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Misdiagnosing COVID-19 Patients

By August 7, 2020August 31st, 2020Blog, Medical & Hospital Malpractice
misdiagnosing covid-19

While medical professionals work diligently treating COVID-19 patients, there is another threat – misdiagnosing the potentially fatal virus. A medical misdiagnosis is a common and serious type of preventable medical error.  According to the nonprofit Society to Improve Diagnosis in Medicine, as many as 80,000 patients die from a misdiagnosis in the United States every year.  About the same number are permanently disabled.

Types of Medical Diagnostic Errors

There are several forms of a medical misdiagnosis:

·         Delayed diagnosis

·         Missed diagnosis

·         Wrong diagnosis

Research ((“Rate of Diagnostic Errors and Serious Misdiagnosis-related Harms for Major Vascular Events, Infections, and Cancers: Toward a National Incidence Estimate Using the ‘Big Three’) published earlier this year in Diagnosis found that these three serious medical conditions are the most likely to be misdiagnosed:

·         Cancer – including lung cancer, breast cancer and prostate cancer

·         Infections – including sepsis, meningitis and pneumonia

·         Vascular Events – including stroke, myocardial infarction and aortic aneurysm

The study determined that about 10 percent of patients suffering from one of these serious medical conditions were misdiagnosed. Over half of the misdiagnosed patients died or suffered serious disability.

But the current health crisis today is the novel coronavirus.  Much has been learned about the virus in a short time, including COVID-19 misdiagnoses.

In May, researchers published an article in the Journal of Hospital Medicine (“Reducing the Risk of Diagnostic Error in the COVID-19 Era”) that identifies several ways the coronavirus is misdiagnosed.

Delayed or Missed COVID-19 Diagnosis

They categorized eight different diagnostic errors involving COVID-19.  They include:

·         A delayed COVID-19 diagnosis due to lack of tests or a false negative test result

·         A missed COVID-19 diagnosis when a patient suffers from non-COVID symptoms, especially without any accompanying breathing issues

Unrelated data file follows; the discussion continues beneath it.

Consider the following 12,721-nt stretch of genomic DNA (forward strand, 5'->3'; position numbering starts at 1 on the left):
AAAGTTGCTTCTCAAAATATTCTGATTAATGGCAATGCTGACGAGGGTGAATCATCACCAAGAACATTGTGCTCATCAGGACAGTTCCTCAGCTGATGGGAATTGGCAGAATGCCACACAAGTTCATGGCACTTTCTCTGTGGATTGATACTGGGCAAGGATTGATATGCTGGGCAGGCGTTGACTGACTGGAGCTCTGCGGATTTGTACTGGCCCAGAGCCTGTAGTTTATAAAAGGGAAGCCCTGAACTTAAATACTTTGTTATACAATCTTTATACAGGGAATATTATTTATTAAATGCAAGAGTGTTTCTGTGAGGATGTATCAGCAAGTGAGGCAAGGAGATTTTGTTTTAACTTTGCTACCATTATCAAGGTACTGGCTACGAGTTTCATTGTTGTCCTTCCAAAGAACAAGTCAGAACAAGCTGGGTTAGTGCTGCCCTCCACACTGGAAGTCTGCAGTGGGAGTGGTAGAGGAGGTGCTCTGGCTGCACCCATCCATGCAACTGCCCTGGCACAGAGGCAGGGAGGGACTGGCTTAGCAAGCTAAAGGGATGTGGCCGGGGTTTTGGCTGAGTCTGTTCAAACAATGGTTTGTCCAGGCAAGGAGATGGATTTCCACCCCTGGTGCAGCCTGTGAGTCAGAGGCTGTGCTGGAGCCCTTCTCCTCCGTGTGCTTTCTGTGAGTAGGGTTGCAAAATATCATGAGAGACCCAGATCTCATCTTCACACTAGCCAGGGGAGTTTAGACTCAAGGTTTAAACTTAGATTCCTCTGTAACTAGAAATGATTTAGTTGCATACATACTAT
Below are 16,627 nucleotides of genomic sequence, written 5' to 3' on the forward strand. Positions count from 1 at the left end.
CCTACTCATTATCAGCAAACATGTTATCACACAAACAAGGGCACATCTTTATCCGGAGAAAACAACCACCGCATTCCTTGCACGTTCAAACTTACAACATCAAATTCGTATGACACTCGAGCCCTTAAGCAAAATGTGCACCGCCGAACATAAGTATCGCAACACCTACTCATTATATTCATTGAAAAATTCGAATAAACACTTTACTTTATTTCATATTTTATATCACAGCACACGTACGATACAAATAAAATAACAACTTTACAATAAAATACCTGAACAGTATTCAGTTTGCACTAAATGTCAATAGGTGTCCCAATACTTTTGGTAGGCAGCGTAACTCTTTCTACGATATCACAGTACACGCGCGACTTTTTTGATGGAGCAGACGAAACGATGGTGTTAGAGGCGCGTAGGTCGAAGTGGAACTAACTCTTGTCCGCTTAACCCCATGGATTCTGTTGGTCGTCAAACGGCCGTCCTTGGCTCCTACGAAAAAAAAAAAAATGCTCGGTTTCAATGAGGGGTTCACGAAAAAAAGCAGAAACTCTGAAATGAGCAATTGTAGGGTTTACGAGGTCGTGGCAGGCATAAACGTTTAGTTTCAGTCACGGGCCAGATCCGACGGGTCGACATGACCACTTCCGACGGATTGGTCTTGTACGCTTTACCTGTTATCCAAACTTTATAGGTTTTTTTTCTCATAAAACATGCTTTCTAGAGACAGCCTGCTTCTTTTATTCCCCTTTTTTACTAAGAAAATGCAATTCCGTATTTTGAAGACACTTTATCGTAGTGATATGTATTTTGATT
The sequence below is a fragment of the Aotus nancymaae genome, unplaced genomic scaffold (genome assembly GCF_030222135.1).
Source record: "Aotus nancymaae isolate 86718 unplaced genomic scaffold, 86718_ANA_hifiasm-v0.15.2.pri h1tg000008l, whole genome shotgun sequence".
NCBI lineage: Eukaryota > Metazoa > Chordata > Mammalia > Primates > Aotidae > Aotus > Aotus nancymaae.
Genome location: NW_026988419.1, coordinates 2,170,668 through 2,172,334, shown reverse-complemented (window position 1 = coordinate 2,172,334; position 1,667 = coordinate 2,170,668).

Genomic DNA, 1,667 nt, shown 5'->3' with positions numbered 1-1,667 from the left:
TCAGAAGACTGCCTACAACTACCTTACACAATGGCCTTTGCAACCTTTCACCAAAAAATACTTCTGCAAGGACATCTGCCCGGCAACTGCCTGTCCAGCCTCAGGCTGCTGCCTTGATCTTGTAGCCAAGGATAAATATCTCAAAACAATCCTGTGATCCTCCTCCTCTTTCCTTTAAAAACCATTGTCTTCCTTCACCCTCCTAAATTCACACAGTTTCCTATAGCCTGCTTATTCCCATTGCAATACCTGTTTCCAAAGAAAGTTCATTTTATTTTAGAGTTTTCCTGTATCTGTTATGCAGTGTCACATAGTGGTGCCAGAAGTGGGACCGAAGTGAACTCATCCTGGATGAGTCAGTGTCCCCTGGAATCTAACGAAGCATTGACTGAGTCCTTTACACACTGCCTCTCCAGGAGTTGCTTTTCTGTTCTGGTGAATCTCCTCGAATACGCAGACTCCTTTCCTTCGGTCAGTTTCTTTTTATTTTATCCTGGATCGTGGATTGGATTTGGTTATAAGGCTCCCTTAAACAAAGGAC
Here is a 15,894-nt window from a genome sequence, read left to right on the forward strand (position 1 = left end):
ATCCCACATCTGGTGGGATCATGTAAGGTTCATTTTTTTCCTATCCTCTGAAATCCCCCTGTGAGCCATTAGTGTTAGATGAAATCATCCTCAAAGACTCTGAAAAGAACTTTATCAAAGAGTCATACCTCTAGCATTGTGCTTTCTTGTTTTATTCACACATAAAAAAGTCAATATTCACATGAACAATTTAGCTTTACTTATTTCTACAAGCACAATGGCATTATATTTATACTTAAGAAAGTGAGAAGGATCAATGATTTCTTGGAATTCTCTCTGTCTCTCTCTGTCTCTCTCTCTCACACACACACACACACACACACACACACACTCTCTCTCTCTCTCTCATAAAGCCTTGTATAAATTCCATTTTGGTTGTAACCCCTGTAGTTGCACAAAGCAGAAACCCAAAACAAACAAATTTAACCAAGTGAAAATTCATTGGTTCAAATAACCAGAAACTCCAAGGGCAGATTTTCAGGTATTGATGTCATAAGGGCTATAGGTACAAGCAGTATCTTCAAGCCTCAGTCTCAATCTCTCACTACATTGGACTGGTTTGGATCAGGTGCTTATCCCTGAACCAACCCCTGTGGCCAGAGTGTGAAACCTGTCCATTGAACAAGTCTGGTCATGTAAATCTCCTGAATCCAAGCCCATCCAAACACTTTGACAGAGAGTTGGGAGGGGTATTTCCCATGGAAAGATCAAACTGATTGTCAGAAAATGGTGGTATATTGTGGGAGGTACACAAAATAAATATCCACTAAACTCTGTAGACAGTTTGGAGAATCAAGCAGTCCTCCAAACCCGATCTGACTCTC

·         Assuming a patient has COVID-19 when they have a different condition, such as bacterial pneumonia. Providing COVID treatments in these cases may cause the patient more harm.

·         Failure to diagnose serious secondary conditions caused by COVID-19, such as blood clots in the lungs

·         Failure to diagnosis and treat a COVID-19 patient due to times of heavy demand in a hospital

·         Failure to diagnosis COVID-19 due to lack of direct contact with the patient, either because of telehealthing or a doctor’s personal protective equipment

A missed coronavirus diagnosis was also attributed to a patient’s fear of going to a hospital during the pandemic.

After identifying the many reasons and causes for a COVID-19 misdiagnosis, the authors cited ways to prevent them from occurring.

They recommend the use of the latest technology to aid in the diagnostic process, and promoting good two-way communication with patients and appropriate follow-up visits.

Hospital administrators should not only focus on COVID-19 patients, but the doctors who treat them.  The authors call for pairing up healthcare workers when treating COVID-19, especially for the least experienced doctors, and alleviating stress in the workplace for all medical staff.

Misdiagnosing any serious disease is a preventable event.  Patients and their families should not suffer needlessly from an avoidable medical error, even during a catastrophic pandemic.

If you believe you or a loved one was the victim of a serious error during medical care, speak with a medical malpractice attorney about your legal options.

The choice of a lawyer is an important decision that should not be based solely on advertisements.

Authored by Gray, Ritter & Graham, P.C., posted in Blog August 7, 2020